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I have a header file, (lets call it gen.h) which contains the following line:

typedef void* pNode;
SampleFunction(PNode node); /* just a function for example*/

Now, lets say I have another source file (part.c), and it contains the following struct:

typdef struct _OBJ* POBJ;
typdef struct _OBJ
    double xi;
    double xf;
    double yi;
    double yf;
    int key;

I want to send a pointer to the struct (PBOJ) as a parameter to a function (lets say SampleFunction) that is expecting to get a pointer to void type (pNode); so how do I do this?

share|improve this question
Did you try just passing the pointer to the function? Also pNode != PNode – this Dec 25 '13 at 14:24
Casts to and from void * are implicit in C; you don't have to do anything special. – Oliver Charlesworth Dec 25 '13 at 14:25
That said, hiding pointers behind typedefs is usually considered bad practice, because it obscures what's going on here. – Oliver Charlesworth Dec 25 '13 at 14:25
@self I meant to write pNode, PNode is just a typo. I didn't try this yet (passing pobj without casting ), I didn't finish my code yet. so you guys say that I can simply do: SampleFunction (pobj) (when pobj is a pointer to the struct), without casting or anything? – user2750466 Dec 25 '13 at 15:13
@user2750466 Yes. The C standard guarantees that any pointer can be converted to/from a void pointer. You could pass a char ********* and there would be no need for a cast. Of course, I would hope this function is documented with some info about what it expects and what it will do. Anything beyond that is unspecified behaviour and should be avoided of course. – Chrono Kitsune Dec 25 '13 at 15:25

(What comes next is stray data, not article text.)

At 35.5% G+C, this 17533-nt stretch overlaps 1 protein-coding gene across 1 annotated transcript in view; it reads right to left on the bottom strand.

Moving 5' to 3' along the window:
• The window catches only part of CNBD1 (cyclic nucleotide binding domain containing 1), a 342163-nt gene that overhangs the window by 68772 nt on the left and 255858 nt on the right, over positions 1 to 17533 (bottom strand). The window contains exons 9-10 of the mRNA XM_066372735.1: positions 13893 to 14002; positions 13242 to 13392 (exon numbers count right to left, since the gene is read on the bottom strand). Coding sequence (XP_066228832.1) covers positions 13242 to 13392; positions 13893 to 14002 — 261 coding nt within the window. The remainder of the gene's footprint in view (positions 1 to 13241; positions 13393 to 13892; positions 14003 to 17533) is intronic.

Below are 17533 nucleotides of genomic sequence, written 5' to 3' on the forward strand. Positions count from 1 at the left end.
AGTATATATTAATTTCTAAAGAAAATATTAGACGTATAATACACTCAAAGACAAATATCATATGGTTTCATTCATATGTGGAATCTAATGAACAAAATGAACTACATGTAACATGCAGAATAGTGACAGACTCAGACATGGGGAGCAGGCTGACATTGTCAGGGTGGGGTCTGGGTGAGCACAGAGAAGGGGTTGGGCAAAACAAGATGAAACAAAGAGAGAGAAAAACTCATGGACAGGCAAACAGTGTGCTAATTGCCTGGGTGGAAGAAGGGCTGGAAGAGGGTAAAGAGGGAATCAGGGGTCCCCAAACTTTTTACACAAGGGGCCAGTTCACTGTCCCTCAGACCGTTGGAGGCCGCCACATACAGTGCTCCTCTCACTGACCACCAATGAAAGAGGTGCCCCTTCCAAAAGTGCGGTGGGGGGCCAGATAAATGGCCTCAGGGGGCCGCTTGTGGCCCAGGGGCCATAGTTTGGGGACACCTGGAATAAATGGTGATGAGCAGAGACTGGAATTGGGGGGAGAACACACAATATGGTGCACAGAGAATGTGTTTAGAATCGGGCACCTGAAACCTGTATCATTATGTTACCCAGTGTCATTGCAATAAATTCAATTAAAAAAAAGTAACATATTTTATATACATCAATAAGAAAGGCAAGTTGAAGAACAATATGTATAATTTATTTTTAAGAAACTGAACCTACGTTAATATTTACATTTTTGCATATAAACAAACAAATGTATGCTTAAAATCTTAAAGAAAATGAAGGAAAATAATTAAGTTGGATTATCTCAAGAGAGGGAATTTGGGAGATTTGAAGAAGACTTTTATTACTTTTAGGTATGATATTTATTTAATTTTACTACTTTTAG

up vote 0 down vote accepted

Below code is just a simple sample, so I did not write to init, delete, etc.

struct _OBJ
  double xi;
  double xf;
  double yi;
  double yf;
  int key;

typedef struct _OBJ* POBJ;

typedef void* pNode;

void SampleFunction(pNode node)
  //null check  
  if(node == NULL)

  //Do Something
  // ...

}; /* just a function for example*/

int main()
  POBJ obj = new _OBJ;
  delete obj;
share|improve this answer
I can't change SampleFunction, SampleFunction doesn't know what is the type we might send to it, so I need to do the casting from the calling function. – user2750466 Dec 25 '13 at 14:58
@user2750466 I've edited above code. As rullof said, you've already typedef void* to pNode,so void* and pNode are exactly same. Even if you just write asSampleFunction(obj) without typecast, it is also good. – CodeDreamer Dec 25 '13 at 15:16
new and delete do not exist in C. Also there is no need to cast obj in C. – alk Dec 25 '13 at 15:25
@CodeDreamer You have to use malloc and free instead of new and delete because they are only c++ – rullof Dec 25 '13 at 15:33

You just cast it to PNode like any other type as void* can point to any other type safely.

Since PBOJ is a pointer to _OBJ you cast it directly without the & operator

// or SampleFunction((void *)Ptr);
share|improve this answer
But pNode itself is void * ! – user2750466 Dec 25 '13 at 14:53
@user2750466 So what's the problem you can use (void *)Ptr or (PNode)Ptr there is no difference. – rullof Dec 25 '13 at 14:57
@user2750466 You will have to cast the the pointer node it again to POBJ since you cannot dereference a void * then you can access them by castedPtr->member – rullof Dec 25 '13 at 15:30
but I'm not allowed to handle this in SampleFunction – user2750466 Dec 25 '13 at 15:32
SampleFunction may be used to other types of pointers (int, cahr) , the type of obj can be anything... – user2750466 Dec 25 '13 at 15:37

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